About the Artist:
Hayes’ work has been shown at national and international exhibition spaces including documenta 12 (collaborative project), Kassel; Generali Foundation, Vienna; P.S. 1, New York; Museum Moderner Kunst (MUMOK), Vienna; The Warhol Museum, Pittsburgh; Artists Space, New York; Art-in-General, New York; New Museum of Contemporary Art, New York; Lisson Gallery, London; Tate Modern, London; Yokohama Triennial; Istanbul Biennale; Kunstmuseum St. Gallen; Göteborgs Konsthall; the Whitney Museum of American Art, New York, where she appeared in the 2010 Biennial with her multiple channel audio and video work Parole, and the 4th Auckland Triennial. She has had major solo exhibitions at the Reina Sofia, Madrid; Art Institute, Chicago, and most recently at the Whitney Museum of American Art, New York. Hayes was newly commissioned for ‘Il Pilazzo Enciclopedico’, curated by Massimiliano Gioni, for the 55th Venice Biennale and received a special mention from the Venice Biennale Jury. She has also recently been granted the Alpert Award in the Arts. Hayes lives and works in New York.
Art Berlin Contemporary:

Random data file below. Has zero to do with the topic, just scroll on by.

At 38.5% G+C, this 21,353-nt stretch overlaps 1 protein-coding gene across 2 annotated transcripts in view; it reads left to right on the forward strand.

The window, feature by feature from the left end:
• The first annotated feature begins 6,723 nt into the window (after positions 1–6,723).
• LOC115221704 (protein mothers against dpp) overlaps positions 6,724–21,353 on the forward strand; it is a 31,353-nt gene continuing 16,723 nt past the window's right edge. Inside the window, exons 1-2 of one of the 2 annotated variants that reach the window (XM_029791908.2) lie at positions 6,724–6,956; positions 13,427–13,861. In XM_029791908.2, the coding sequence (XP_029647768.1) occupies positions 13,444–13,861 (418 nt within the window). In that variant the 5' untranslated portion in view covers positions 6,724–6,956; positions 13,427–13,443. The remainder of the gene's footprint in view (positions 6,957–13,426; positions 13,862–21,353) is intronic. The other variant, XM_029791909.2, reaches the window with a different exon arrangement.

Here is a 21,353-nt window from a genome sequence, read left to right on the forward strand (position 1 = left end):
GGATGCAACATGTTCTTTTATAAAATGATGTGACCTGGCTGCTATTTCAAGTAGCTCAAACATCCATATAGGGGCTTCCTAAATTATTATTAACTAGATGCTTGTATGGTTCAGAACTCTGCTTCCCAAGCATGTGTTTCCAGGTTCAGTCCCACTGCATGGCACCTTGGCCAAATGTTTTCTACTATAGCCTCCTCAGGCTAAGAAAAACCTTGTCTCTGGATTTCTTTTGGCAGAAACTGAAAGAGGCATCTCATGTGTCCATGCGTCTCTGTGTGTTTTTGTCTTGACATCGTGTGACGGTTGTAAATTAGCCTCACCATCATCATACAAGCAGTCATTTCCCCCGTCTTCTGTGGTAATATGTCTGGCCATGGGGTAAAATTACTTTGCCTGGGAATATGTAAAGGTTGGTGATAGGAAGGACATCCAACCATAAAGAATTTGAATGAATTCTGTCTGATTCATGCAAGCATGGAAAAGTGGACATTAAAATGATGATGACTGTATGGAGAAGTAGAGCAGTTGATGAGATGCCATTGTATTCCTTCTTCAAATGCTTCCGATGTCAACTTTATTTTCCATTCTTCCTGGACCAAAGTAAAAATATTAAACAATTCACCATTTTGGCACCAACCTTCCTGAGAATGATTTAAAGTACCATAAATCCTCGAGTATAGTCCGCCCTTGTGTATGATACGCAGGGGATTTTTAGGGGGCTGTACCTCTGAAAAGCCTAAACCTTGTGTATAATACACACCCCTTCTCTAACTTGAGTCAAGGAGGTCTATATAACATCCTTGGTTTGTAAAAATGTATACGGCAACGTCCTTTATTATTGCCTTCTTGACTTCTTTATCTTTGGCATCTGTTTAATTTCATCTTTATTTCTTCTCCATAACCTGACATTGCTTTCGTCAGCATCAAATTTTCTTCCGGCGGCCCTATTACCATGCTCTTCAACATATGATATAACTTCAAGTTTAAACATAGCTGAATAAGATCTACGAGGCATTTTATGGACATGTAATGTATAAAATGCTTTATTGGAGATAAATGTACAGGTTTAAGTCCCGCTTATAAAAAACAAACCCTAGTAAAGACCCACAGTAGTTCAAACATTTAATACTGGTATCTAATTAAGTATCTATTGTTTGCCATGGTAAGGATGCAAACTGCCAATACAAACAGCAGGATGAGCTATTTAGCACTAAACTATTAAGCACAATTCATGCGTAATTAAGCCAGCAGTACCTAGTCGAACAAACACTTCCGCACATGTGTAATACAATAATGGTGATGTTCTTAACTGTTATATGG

Hayes’ work can also be seen at abc (www.artberlincontemporary.com
), 19 – 22 September, during the Berlin Art Week, where she will present Yard (Sign)
(2009), a large sculptural installation that reinterprets the artist Allan Kaprow's 1961 installation Yard
— a seminal work in which Kaprow filled the back yard behind the Martha Jackson Gallery at 32 East 69th Street with a mountain of car tires and tar paper, then invited visitors to the exhibition to climb, jump, and crawl over them. Rather than tires, Hayes will fill the space at abc with a group of signs like those often seen on front lawns across America. Originally exhibited in the Lower East Side’s Marble Cemetery, Yard (Sign)
introduces a silent but aggressive form of speech into a quiet place of contemplation. Juxtaposing political signs with religious, personal, and informational signs, Hayes creates a group of disparate voices that are both rooted in the past (“Free Huey”) and exist outside time (“Enter”). In doing so, she collapses history and geography into a quasi-aggregate American lawn on which disparate, often opposing, voices are gathered. Tanya Leighton would like to thank Andrea Geyer, Brooke O’Harra, Angela Beallor, Pauline Boudry, Renate Lorenz, Beatrice Weiser, Justine Tutmann, Mariusz Urban, and Skye Chamberlain, without whom this exhibition would not have been possible.
For further information or images please contact firstname.lastname@example.org or telephone +49 (0)30 221607770.